The output is the transistor side of an optocoupler, maybe with protection circuitry. The energy for the pulses comes from an external power supply, and there’s an external limiting resistor in series with the output. The circuits shown would give an ON voltage ranging from the saturation voltage of the output phototransistor to maybe a volt, and an OFF voltage ranging from a high of nearly the input supply voltage to something dependent on the value of the internal zener diode, the internal limiting resistor, and the external limiting resistor. All of that is consistent with the abbreviated schematic in the OP’s datasheet.

The purpose of the output isn’t entirely clear to me. SAIA offers a pulse counter that can be driven directly from the pulse output, presumably to provide a remote reading of the meter for, maybe, a customer, while keeping the meter itself in a secure enclosure to prevent tampering. The pulse output might serve as the input to a pulse recorder, so that the utility can analyse the pulse rate and thus the average power over an interval, to calculate a demand charge for customers that have to pay them. My experience with electric metering says that a new meter - say, electronic as opposed to electromechanical - have to be backward-compatible with a couple of generations of the previous technology - say, electromechanical meters with pulse initiators - if they want utilities to even consider buying them.

In the attached document, some of the possible configurations show an internal series resistor and a parallel zener diode. If the diode voltage is lower than the external DC supply, some non-zero current will flow through the output. It’s not clear to me what levels are permissible, but it might be more than some minuscule value. So, it’s possible that it’s hard to get very close to the voltage of the external supply on the output.

If the actual circuit is anything like the examples, it might be possible to use it with 5V and a fairly big resistance, say 10K, without any other interface circuitry, and connect directly to an Arduino digital input. Or, that may not work, if the voltage drop across the reverse-protection diode is too big, the internal limiting resistor is too big, or the ON voltage of the transistor is too high. Whatever the output is for, it doesn;t look like it’s intended to be super-friendly to 5V microcontrollers.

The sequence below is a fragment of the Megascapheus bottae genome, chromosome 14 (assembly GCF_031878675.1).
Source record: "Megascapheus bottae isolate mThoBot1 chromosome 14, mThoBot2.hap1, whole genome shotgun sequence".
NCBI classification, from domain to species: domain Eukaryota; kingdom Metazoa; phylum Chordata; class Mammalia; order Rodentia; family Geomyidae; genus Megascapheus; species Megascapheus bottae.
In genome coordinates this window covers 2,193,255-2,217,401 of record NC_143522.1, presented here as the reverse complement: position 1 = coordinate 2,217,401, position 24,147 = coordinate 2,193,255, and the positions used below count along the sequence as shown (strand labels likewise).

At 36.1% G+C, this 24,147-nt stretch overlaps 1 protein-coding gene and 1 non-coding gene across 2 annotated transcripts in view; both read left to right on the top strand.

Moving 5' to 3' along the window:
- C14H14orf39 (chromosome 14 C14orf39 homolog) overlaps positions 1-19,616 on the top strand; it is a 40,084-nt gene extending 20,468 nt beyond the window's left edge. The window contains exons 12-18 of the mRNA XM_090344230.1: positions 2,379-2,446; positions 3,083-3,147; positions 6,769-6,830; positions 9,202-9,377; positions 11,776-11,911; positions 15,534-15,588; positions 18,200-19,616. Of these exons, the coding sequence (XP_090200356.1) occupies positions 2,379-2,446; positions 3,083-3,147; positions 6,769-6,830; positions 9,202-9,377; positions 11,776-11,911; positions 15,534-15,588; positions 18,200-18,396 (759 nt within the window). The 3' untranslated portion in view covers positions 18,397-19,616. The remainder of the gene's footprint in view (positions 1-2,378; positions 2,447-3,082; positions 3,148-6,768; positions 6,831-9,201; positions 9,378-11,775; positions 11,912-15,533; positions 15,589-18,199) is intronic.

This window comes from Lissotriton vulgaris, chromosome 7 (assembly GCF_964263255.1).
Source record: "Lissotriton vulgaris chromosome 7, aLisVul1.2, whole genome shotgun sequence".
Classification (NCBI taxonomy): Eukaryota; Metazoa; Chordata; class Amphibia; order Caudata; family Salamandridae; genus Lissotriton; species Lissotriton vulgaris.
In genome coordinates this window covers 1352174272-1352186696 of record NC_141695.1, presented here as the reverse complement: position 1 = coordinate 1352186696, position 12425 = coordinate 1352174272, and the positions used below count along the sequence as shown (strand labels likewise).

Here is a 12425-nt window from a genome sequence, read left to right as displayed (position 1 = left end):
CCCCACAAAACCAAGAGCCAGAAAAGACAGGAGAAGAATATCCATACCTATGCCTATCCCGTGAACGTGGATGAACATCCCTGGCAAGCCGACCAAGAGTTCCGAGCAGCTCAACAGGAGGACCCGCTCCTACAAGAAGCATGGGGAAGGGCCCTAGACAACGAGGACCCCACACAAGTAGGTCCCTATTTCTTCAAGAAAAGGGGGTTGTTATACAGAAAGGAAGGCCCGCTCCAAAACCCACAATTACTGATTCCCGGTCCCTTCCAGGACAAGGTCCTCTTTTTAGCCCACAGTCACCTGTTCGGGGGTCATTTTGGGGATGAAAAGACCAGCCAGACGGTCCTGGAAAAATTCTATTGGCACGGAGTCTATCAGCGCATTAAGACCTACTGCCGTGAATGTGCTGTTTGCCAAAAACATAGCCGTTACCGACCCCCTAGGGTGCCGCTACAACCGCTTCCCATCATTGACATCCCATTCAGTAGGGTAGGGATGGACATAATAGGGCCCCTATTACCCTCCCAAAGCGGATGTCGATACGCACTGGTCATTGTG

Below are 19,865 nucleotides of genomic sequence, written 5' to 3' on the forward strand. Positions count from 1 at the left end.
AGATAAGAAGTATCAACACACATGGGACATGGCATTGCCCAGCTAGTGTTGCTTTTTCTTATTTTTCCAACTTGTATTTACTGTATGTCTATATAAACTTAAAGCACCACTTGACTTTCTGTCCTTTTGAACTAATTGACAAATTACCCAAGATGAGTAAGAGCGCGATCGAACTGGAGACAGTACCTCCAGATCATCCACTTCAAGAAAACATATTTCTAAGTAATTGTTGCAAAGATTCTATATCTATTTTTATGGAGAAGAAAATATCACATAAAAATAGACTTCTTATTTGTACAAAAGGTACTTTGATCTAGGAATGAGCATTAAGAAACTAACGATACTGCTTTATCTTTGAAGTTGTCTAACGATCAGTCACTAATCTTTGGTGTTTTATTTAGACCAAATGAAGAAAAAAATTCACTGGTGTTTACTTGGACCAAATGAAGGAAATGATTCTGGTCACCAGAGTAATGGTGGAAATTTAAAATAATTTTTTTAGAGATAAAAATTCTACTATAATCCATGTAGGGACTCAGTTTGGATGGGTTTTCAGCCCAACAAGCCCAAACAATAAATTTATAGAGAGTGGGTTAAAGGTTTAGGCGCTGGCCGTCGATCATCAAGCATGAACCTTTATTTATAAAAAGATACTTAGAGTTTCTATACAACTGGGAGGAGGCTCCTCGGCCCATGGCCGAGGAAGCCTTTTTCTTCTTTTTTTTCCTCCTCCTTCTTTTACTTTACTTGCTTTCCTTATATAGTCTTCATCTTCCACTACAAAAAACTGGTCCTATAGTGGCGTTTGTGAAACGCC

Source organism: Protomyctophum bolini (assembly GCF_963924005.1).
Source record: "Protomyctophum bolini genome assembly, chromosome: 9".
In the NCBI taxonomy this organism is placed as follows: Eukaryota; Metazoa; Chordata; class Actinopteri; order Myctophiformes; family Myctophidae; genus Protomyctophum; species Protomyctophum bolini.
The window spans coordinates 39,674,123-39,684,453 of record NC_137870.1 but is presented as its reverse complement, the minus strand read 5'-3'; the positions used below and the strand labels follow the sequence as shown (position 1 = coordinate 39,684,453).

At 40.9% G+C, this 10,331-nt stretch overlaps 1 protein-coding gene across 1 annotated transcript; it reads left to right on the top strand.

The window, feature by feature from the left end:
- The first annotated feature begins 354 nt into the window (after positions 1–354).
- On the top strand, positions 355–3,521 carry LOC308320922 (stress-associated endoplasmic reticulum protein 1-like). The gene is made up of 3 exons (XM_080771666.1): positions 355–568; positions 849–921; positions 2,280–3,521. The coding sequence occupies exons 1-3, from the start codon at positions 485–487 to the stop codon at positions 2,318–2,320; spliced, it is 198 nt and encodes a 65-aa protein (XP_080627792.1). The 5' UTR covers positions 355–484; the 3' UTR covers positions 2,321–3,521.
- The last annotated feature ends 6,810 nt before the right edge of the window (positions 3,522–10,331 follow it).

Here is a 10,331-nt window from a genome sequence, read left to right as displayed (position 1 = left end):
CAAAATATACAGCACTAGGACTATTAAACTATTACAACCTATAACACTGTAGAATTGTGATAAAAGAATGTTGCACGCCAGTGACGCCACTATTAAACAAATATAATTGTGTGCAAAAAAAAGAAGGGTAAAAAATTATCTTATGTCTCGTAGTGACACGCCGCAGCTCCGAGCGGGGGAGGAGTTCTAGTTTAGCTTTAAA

Applicationnote_S0puls_output_EN_V1.1_01.pdf (1.06 MB)

Thank you for all the replies.

My knowledge in electronics is limited but using the information provided in your answers couldn't i connect an optocoupler to the output of the measuring device using a 470 ohm resistor and then connect the arduino vcc to a 10k resistor wich is then connected to the optocoupler and then to a arduino digital pin? (Similar to what tmd3 said in it's second suggestion but assuming that the measuring device has a internal power supply)
Or am i missing something?

Regards

dtread:
… assuming that the measuring device has a internal power supply

The metering device surely has its own power supply. But, I don’t see any evidence that the meter’s supply is available to the pulse output. I’m fairly sure that the pulse output is isolated from the meter, to avoid concerns about whether a remote device connected to the pulse output has its own power supply, and whether it’s connected in a way that doesn’t interfere with the meter.

Here’s why I think that:

  1. The datasheet that you linked to shows a "Uimp, that appears to be an external voltage source
  2. The datasheet that you linked to shows a voltage range for Uimp. If the voltage source Uimp were derived from the meter, there’s no reason to describe a range.

The pulse output might work as a direct input to the Arduino, with an external high-value resistance connected to the Arduino’s own 5V supply. Or, it might not.

Hm i can see you point there. I ended up ordering one and will give some feedback just in case some one needs this info in the future. I'll start by checking exactly this, if those pulse output pins provide any voltage and go from there.

Thanks for all the help.

Hi everybody .

I want to connect arduino with optocoupler and pulsation .. how will do it ?

how will program that by arduino program using interrupt ?

Sincerely

Alaa_Al_Hassan:
Hi everybody .

I want to connect arduino with optocoupler and pulsation .. how will do it ?

how will program that by arduino program using interrupt ?

Sincerely

Hello Alaa. Welcome to the Arduino forum.

Please begin your own thread stating which Arduino you have and which optocoupler and describe the pulsation and where it is coming from.

Have you any beginning code for your program? If so, kindly post it as well.

Paul